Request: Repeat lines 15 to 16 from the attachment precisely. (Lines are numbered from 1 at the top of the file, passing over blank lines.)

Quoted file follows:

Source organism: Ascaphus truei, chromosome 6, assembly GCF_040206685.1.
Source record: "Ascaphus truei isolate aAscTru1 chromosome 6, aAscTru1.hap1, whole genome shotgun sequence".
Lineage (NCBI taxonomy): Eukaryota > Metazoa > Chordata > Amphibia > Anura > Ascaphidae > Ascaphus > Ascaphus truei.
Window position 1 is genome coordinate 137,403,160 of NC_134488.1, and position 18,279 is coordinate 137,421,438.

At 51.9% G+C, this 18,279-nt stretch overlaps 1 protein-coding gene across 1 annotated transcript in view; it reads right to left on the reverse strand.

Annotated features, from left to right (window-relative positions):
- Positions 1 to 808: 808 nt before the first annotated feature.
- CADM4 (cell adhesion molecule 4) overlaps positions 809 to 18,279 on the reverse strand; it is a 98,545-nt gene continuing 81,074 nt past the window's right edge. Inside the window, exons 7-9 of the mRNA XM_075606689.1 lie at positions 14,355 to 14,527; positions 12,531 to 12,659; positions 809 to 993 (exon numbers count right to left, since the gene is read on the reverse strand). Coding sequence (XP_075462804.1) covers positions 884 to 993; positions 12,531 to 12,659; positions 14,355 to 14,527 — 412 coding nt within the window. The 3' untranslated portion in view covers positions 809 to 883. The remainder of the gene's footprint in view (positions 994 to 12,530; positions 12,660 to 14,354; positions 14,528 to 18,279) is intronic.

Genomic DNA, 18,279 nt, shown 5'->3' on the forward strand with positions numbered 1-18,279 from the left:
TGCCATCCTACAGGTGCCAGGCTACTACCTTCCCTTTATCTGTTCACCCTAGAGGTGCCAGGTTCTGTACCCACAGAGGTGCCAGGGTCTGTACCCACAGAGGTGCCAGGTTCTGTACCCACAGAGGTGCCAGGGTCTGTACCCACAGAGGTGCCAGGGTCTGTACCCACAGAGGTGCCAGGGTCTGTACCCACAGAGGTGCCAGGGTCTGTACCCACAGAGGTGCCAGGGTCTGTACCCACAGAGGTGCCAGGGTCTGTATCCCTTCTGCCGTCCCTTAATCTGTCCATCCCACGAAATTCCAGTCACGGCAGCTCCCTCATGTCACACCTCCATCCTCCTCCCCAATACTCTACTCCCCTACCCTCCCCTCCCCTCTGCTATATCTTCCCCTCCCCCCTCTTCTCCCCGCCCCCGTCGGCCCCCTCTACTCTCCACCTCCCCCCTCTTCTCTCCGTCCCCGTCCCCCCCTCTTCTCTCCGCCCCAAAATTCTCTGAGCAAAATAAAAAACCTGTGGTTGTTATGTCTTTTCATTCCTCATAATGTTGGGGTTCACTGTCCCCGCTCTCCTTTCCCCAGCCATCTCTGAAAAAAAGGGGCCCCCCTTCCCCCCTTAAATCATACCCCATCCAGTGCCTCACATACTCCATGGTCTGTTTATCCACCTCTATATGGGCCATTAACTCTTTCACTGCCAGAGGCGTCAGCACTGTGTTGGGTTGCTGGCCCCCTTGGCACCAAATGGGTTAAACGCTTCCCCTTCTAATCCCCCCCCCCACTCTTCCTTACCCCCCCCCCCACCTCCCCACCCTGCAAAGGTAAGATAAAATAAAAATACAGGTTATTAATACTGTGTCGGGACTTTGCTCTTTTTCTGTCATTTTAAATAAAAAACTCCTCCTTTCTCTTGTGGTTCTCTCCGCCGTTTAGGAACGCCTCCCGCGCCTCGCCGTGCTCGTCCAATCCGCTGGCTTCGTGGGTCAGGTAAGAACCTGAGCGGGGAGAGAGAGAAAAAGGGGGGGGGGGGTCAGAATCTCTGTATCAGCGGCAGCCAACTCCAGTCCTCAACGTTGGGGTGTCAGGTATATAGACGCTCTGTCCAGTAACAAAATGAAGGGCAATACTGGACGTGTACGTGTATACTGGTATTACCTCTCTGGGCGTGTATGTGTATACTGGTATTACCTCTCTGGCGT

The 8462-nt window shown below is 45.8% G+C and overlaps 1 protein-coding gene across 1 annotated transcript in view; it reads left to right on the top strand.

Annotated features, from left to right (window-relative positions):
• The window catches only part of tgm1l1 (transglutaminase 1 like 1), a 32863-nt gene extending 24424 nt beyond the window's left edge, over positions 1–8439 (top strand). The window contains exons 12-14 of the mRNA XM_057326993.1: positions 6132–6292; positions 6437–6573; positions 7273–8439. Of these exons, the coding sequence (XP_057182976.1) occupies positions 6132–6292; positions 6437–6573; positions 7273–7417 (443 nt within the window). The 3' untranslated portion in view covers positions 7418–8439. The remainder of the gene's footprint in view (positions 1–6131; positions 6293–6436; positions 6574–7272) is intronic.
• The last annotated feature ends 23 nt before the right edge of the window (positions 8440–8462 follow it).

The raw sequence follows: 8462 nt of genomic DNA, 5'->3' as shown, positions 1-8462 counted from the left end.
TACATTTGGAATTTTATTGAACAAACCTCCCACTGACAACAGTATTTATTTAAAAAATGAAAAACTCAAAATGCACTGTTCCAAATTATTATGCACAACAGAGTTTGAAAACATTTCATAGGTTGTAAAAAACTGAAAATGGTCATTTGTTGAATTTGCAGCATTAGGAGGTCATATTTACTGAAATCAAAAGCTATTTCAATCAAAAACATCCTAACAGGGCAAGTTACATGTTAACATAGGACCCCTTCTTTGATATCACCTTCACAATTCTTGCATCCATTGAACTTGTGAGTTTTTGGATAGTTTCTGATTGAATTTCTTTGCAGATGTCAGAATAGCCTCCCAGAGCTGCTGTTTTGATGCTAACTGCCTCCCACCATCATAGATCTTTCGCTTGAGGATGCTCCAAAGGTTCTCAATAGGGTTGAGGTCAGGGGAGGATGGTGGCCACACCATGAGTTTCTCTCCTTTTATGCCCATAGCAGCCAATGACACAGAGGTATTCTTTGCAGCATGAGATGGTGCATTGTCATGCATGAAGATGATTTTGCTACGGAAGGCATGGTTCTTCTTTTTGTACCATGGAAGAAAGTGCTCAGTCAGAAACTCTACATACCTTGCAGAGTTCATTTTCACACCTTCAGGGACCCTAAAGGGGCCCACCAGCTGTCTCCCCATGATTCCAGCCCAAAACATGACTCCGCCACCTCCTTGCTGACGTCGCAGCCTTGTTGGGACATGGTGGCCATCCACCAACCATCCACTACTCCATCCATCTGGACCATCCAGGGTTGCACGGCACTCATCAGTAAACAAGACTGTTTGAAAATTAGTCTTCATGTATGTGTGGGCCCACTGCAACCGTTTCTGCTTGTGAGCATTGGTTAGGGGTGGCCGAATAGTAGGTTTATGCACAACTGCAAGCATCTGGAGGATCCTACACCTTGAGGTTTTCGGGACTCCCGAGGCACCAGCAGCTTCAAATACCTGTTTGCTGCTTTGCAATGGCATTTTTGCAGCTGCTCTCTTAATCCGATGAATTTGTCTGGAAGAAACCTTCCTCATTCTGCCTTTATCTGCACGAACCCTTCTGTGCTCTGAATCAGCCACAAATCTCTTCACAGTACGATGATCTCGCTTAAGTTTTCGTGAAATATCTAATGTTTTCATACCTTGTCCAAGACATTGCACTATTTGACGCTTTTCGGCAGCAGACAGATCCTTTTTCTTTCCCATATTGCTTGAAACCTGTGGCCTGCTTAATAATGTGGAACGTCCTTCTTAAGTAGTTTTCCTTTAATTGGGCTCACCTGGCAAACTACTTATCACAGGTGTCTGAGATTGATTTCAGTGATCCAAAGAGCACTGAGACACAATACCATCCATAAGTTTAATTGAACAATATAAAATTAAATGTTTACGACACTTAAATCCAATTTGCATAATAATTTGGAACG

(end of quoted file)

The raw sequence follows: 8462 nt of genomic DNA, 5'->3' as shown, positions 1-8462 counted from the left end.
TACATTTGGAATTTTATTGAACAAACCTCCCACTGACAACAGTATTTATTTAAAAAATGAAAAACTCAAAATGCACTGTTCCAAATTATTATGCACAACAGAGTTTGAAAACATTTCATAGGTTGTAAAAAACTGAAAATGGTCATTTGTTGAATTTGCAGCATTAGGAGGTCATATTTACTGAAATCAAAAGCTATTTCAATCAAAAACATCCTAACAGGGCAAGTTACATGTTAACATAGGACCCCTTCTTTGATATCACCTTCACAATTCTTGCATCCATTGAACTTGTGAGTTTTTGGATAGTTTCTGATTGAATTTCTTTGCAGATGTCAGAATAGCCTCCCAGAGCTGCTGTTTTGATGCTAACTGCCTCCCACCATCATAGATCTTTCGCTTGAGGATGCTCCAAAGGTTCTCAATAGGGTTGAGGTCAGGGGAGGATGGTGGCCACACCATGAGTTTCTCTCCTTTTATGCCCATAGCAGCCAATGACACAGAGGTATTCTTTGCAGCATGAGATGGTGCATTGTCATGCATGAAGATGATTTTGCTACGGAAGGCATGGTTCTTCTTTTTGTACCATGGAAGAAAGTGCTCAGTCAGAAACTCTACATACCTTGCAGAGTTCATTTTCACACCTTCAGGGACCCTAAAGGGGCCCACCAGCTGTCTCCCCATGATTCCAGCCCAAAACATGACTCCGCCACCTCCTTGCTGACGTCGCAGCCTTGTTGGGACATGGTGGCCATCCACCAACCATCCACTACTCCATCCATCTGGACCATCCAGGGTTGCACGGCACTCATCAGTAAACAAGACTGTTTGAAAATTAGTCTTCATGTATGTGTGGGCCCACTGCAACCGTTTCTGCTTGTGAGCATTGGTTAGGGGTGGCCGAATAGTAGGTTTATGCACAACTGCAAGCATCTGGAGGATCCTACACCTTGAGGTTTTCGGGACTCCCGAGGCACCAGCAGCTTCAAATACCTGTTTGCTGCTTTGCAATGGCATTTTTGCAGCTGCTCTCTTAATCCGATGAATTTGTCTGGAAGAAACCTTCCTCATTCTGCCTTTATCTGCACGAACCCTTCTGTGCTCTGAATCAGCCACAAATCTCTTCACAGTACGATGATCTCGCTTAAGTTTTCGTGAAATATCTAATGTTTTCATACCTTGTCCAAGACATTGCACTATTTGACGCTTTTCGGCAGCAGACAGATCCTTTTTCTTTCCCATATTGCTTGAAACCTGTGGCCTGCTTAATAATGTGGAACGTCCTTCTTAAGTAGTTTTCCTTTAATTGGGCTCACCTGGCAAACTACTTATCACAGGTGTCTGAGATTGATTTCAGTGATCCAAAGAGCACTGAGACACAATACCATCCATAAGTTTAATTGAACAATATAAAATTAAATGTTTACGACACTTAAATCCAATTTGCATAATAATTTGGAACG